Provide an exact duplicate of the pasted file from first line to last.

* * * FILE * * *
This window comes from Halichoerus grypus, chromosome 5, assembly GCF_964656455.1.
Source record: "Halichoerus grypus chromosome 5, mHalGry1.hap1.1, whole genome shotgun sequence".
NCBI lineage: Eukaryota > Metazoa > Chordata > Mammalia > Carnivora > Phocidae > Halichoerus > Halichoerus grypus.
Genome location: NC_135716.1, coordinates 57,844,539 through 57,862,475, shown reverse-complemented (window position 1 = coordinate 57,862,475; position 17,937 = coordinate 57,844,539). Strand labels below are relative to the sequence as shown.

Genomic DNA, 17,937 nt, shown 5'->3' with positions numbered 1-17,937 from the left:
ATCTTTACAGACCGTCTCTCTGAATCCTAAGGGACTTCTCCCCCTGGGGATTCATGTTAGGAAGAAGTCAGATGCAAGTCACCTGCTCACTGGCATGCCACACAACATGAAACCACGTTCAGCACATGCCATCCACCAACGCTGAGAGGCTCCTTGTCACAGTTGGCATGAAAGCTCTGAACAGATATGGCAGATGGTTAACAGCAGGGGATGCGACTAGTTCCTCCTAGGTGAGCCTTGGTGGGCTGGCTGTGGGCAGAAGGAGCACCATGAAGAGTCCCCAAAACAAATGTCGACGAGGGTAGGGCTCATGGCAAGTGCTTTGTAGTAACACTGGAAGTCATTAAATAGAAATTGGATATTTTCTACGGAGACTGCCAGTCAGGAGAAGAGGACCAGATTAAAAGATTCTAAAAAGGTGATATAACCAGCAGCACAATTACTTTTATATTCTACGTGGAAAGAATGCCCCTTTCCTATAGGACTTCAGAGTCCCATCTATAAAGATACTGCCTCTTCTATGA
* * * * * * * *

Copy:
This window comes from Halichoerus grypus, chromosome 5, assembly GCF_964656455.1.
Source record: "Halichoerus grypus chromosome 5, mHalGry1.hap1.1, whole genome shotgun sequence".
NCBI lineage: Eukaryota > Metazoa > Chordata > Mammalia > Carnivora > Phocidae > Halichoerus > Halichoerus grypus.
Genome location: NC_135716.1, coordinates 57,844,539 through 57,862,475, shown reverse-complemented (window position 1 = coordinate 57,862,475; position 17,937 = coordinate 57,844,539). Strand labels below are relative to the sequence as shown.

Genomic DNA, 17,937 nt, shown 5'->3' with positions numbered 1-17,937 from the left:
ATCTTTACAGACCGTCTCTCTGAATCCTAAGGGACTTCTCCCCCTGGGGATTCATGTTAGGAAGAAGTCAGATGCAAGTCACCTGCTCACTGGCATGCCACACAACATGAAACCACGTTCAGCACATGCCATCCACCAACGCTGAGAGGCTCCTTGTCACAGTTGGCATGAAAGCTCTGAACAGATATGGCAGATGGTTAACAGCAGGGGATGCGACTAGTTCCTCCTAGGTGAGCCTTGGTGGGCTGGCTGTGGGCAGAAGGAGCACCATGAAGAGTCCCCAAAACAAATGTCGACGAGGGTAGGGCTCATGGCAAGTGCTTTGTAGTAACACTGGAAGTCATTAAATAGAAATTGGATATTTTCTACGGAGACTGCCAGTCAGGAGAAGAGGACCAGATTAAAAGATTCTAAAAAGGTGATATAACCAGCAGCACAATTACTTTTATATTCTACGTGGAAAGAATGCCCCTTTCCTATAGGACTTCAGAGTCCCATCTATAAAGATACTGCCTCTTCTATGA